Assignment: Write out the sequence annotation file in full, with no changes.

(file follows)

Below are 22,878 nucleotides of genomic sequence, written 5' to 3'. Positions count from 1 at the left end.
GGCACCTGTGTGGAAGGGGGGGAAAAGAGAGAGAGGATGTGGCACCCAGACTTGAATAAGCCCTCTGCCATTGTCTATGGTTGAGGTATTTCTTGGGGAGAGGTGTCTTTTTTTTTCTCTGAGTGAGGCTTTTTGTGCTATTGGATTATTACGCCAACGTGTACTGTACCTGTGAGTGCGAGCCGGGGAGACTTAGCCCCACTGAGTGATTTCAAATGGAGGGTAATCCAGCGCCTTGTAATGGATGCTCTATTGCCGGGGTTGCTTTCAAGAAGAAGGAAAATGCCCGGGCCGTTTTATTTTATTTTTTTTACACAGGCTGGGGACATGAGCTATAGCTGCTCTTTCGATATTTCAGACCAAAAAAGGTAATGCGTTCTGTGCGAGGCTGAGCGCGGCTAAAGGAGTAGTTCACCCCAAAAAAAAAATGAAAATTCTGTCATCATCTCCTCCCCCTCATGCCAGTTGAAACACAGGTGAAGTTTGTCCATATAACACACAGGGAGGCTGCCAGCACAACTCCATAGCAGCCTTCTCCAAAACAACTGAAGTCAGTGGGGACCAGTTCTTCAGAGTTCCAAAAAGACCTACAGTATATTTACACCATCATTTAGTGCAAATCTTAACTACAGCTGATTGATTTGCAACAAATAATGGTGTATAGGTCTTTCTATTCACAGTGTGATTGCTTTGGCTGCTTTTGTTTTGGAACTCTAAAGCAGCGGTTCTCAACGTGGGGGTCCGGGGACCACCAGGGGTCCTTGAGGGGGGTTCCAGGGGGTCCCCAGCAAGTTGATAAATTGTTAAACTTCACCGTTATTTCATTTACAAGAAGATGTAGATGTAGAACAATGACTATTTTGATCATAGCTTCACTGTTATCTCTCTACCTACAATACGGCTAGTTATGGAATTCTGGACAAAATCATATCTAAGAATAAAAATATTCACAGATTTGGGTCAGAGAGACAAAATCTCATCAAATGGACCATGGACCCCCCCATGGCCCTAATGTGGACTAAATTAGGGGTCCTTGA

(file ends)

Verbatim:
Below are 22,878 nucleotides of genomic sequence, written 5' to 3'. Positions count from 1 at the left end.
GGCACCTGTGTGGAAGGGGGGGAAAAGAGAGAGAGGATGTGGCACCCAGACTTGAATAAGCCCTCTGCCATTGTCTATGGTTGAGGTATTTCTTGGGGAGAGGTGTCTTTTTTTTTCTCTGAGTGAGGCTTTTTGTGCTATTGGATTATTACGCCAACGTGTACTGTACCTGTGAGTGCGAGCCGGGGAGACTTAGCCCCACTGAGTGATTTCAAATGGAGGGTAATCCAGCGCCTTGTAATGGATGCTCTATTGCCGGGGTTGCTTTCAAGAAGAAGGAAAATGCCCGGGCCGTTTTATTTTATTTTTTTTACACAGGCTGGGGACATGAGCTATAGCTGCTCTTTCGATATTTCAGACCAAAAAAGGTAATGCGTTCTGTGCGAGGCTGAGCGCGGCTAAAGGAGTAGTTCACCCCAAAAAAAAAATGAAAATTCTGTCATCATCTCCTCCCCCTCATGCCAGTTGAAACACAGGTGAAGTTTGTCCATATAACACACAGGGAGGCTGCCAGCACAACTCCATAGCAGCCTTCTCCAAAACAACTGAAGTCAGTGGGGACCAGTTCTTCAGAGTTCCAAAAAGACCTACAGTATATTTACACCATCATTTAGTGCAAATCTTAACTACAGCTGATTGATTTGCAACAAATAATGGTGTATAGGTCTTTCTATTCACAGTGTGATTGCTTTGGCTGCTTTTGTTTTGGAACTCTAAAGCAGCGGTTCTCAACGTGGGGGTCCGGGGACCACCAGGGGTCCTTGAGGGGGGTTCCAGGGGGTCCCCAGCAAGTTGATAAATTGTTAAACTTCACCGTTATTTCATTTACAAGAAGATGTAGATGTAGAACAATGACTATTTTGATCATAGCTTCACTGTTATCTCTCTACCTACAATACGGCTAGTTATGGAATTCTGGACAAAATCATATCTAAGAATAAAAATATTCACAGATTTGGGTCAGAGAGACAAAATCTCATCAAATGGACCATGGACCCCCCCATGGCCCTAATGTGGACTAAATTAGGGGTCCTTGA